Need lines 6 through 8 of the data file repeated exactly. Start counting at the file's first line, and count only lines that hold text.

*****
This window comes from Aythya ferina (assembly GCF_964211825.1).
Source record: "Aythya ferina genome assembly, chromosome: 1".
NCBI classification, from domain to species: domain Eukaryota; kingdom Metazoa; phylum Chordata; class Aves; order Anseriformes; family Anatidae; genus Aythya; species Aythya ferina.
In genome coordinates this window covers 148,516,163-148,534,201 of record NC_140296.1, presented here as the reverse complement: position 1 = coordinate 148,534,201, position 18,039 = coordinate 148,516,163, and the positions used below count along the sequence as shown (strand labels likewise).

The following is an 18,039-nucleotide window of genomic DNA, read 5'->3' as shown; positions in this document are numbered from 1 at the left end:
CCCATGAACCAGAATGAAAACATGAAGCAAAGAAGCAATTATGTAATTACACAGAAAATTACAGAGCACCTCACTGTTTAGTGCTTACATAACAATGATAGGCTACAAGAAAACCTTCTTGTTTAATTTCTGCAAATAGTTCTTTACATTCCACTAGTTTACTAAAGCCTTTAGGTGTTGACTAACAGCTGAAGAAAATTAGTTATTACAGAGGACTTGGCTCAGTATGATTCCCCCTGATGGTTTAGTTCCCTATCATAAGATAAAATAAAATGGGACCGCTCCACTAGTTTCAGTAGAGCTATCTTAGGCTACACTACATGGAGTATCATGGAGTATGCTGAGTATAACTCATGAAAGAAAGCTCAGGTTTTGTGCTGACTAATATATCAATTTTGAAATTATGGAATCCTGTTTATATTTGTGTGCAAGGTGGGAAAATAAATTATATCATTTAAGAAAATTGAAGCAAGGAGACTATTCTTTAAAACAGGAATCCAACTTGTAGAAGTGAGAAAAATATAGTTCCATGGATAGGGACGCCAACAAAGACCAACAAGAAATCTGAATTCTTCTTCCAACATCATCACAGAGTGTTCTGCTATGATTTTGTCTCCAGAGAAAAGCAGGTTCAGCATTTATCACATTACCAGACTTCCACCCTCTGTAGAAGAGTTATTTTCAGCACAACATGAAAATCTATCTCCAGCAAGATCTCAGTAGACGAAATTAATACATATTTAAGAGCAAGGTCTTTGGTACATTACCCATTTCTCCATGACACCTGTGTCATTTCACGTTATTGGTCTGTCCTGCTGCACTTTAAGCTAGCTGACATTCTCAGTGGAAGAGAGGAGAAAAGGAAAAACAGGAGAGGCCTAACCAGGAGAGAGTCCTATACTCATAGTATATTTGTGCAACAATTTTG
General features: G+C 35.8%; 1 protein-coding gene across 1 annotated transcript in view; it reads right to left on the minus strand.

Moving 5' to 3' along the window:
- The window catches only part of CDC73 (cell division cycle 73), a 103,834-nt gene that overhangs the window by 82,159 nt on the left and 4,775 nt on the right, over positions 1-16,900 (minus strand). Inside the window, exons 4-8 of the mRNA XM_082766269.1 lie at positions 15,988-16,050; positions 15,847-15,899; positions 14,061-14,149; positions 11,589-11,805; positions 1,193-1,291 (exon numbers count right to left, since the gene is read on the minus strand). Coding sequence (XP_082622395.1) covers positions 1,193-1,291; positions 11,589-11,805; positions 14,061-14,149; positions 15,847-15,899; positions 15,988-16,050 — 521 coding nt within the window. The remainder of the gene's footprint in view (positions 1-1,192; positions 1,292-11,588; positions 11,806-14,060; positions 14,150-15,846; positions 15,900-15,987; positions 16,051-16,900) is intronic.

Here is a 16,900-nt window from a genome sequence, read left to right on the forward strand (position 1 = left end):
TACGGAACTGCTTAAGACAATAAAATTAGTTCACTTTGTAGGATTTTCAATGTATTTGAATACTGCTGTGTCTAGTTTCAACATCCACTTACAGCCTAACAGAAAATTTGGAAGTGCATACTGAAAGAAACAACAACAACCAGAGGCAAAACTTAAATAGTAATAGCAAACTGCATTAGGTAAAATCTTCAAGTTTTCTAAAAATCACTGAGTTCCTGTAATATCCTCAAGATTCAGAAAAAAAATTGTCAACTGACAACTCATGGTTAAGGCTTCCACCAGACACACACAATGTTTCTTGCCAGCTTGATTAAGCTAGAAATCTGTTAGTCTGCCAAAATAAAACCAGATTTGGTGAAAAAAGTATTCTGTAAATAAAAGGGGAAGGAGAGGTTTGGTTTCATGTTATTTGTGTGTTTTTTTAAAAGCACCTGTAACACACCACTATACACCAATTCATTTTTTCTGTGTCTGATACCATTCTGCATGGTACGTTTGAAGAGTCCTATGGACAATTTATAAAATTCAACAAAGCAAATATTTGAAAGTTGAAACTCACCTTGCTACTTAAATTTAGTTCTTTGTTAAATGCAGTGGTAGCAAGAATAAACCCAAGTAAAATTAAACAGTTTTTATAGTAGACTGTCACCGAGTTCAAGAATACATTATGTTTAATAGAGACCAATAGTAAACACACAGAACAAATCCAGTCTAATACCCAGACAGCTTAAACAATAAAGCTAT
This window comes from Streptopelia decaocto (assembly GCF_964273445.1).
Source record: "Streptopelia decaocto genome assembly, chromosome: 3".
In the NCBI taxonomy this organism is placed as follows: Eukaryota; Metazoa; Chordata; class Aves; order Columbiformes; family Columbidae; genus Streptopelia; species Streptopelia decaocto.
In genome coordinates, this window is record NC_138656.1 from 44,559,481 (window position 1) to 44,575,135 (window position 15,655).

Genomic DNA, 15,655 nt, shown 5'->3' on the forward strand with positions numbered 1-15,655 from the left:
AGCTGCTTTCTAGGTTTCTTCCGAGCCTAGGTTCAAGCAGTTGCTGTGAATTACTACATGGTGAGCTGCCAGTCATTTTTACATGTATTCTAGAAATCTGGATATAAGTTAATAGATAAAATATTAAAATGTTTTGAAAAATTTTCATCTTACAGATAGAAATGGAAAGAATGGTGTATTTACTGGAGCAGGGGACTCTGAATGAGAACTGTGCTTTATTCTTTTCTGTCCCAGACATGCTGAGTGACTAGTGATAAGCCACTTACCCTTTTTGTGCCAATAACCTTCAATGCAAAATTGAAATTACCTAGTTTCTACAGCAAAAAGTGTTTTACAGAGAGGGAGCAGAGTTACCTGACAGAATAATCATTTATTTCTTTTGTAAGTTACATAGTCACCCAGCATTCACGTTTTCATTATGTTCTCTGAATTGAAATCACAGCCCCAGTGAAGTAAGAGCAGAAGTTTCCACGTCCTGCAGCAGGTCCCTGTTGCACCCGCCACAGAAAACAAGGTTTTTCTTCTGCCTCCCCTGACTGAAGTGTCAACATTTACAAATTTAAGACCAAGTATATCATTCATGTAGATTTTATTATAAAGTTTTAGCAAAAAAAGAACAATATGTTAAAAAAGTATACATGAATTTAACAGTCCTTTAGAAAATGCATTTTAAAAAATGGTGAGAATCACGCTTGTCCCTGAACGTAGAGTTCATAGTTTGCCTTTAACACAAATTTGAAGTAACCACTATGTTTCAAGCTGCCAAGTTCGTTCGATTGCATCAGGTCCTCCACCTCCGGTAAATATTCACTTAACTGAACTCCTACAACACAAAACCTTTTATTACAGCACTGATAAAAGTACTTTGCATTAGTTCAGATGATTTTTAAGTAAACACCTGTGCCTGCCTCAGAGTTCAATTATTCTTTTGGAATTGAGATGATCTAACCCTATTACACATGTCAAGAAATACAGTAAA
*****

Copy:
CCCATGAACCAGAATGAAAACATGAAGCAAAGAAGCAATTATGTAATTACACAGAAAATTACAGAGCACCTCACTGTTTAGTGCTTACATAACAATGATAGGCTACAAGAAAACCTTCTTGTTTAATTTCTGCAAATAGTTCTTTACATTCCACTAGTTTACTAAAGCCTTTAGGTGTTGACTAACAGCTGAAGAAAATTAGTTATTACAGAGGACTTGGCTCAGTATGATTCCCCCTGATGGTTTAGTTCCCTATCATAAGATAAAATAAAATGGGACCGCTCCACTAGTTTCAGTAGAGCTATCTTAGGCTACACTACATGGAGTATCATGGAGTATGCTGAGTATAACTCATGAAAGAAAGCTCAGGTTTTGTGCTGACTAATATATCAATTTTGAAATTATGGAATCCTGTTTATATTTGTGTGCAAGGTGGGAAAATAAATTATATCATTTAAGAAAATTGAAGCAAGGAGACTATTCTTTAAAACAGGAATCCAACTTGTAGAAGTGAGAAAAATATAGTTCCATGGATAGGGACGCCAACAAAGACCAACAAGAAATCTGAATTCTTCTTCCAACATCATCACAGAGTGTTCTGCTATGATTTTGTCTCCAGAGAAAAGCAGGTTCAGCATTTATCACATTACCAGACTTCCACCCTCTGTAGAAGAGTTATTTTCAGCACAACATGAAAATCTATCTCCAGCAAGATCTCAGTAGACGAAATTAATACATATTTAAGAGCAAGGTCTTTGGTACATTACCCATTTCTCCATGACACCTGTGTCATTTCACGTTATTGGTCTGTCCTGCTGCACTTTAAGCTAGCTGACATTCTCAGTGGAAGAGAGGAGAAAAGGAAAAACAGGAGAGGCCTAACCAGGAGAGAGTCCTATACTCATAGTATATTTGTGCAACAATTTTG
General features: G+C 35.8%; 1 protein-coding gene across 1 annotated transcript in view; it reads right to left on the minus strand.

Moving 5' to 3' along the window: